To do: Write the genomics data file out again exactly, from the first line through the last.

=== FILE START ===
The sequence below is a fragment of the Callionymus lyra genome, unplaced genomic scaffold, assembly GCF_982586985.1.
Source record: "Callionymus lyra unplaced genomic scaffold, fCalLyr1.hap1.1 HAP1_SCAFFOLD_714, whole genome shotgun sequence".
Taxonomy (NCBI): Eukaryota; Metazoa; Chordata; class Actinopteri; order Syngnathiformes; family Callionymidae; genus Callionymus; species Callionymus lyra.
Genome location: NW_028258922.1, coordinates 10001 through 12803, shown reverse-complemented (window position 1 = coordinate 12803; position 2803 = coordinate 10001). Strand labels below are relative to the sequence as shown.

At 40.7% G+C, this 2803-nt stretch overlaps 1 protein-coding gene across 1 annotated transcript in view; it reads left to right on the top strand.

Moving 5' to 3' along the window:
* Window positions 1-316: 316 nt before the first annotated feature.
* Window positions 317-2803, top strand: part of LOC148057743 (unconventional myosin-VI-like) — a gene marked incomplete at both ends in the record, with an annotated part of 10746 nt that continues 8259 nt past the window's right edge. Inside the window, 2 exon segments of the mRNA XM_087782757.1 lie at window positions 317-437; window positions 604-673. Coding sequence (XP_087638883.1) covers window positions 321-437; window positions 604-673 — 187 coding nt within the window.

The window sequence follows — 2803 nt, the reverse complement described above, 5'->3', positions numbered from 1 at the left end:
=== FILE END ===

The sequence below is a fragment of the Callionymus lyra genome, unplaced genomic scaffold, assembly GCF_982586985.1.
Source record: "Callionymus lyra unplaced genomic scaffold, fCalLyr1.hap1.1 HAP1_SCAFFOLD_714, whole genome shotgun sequence".
Taxonomy (NCBI): Eukaryota; Metazoa; Chordata; class Actinopteri; order Syngnathiformes; family Callionymidae; genus Callionymus; species Callionymus lyra.
Genome location: NW_028258922.1, coordinates 10001 through 12803, shown reverse-complemented (window position 1 = coordinate 12803; position 2803 = coordinate 10001). Strand labels below are relative to the sequence as shown.

At 40.7% G+C, this 2803-nt stretch overlaps 1 protein-coding gene across 1 annotated transcript in view; it reads left to right on the top strand.

Moving 5' to 3' along the window:
* Window positions 1-316: 316 nt before the first annotated feature.
* Window positions 317-2803, top strand: part of LOC148057743 (unconventional myosin-VI-like) — a gene marked incomplete at both ends in the record, with an annotated part of 10746 nt that continues 8259 nt past the window's right edge. Inside the window, 2 exon segments of the mRNA XM_087782757.1 lie at window positions 317-437; window positions 604-673. Coding sequence (XP_087638883.1) covers window positions 321-437; window positions 604-673 — 187 coding nt within the window.

The window sequence follows — 2803 nt, the reverse complement described above, 5'->3', positions numbered from 1 at the left end: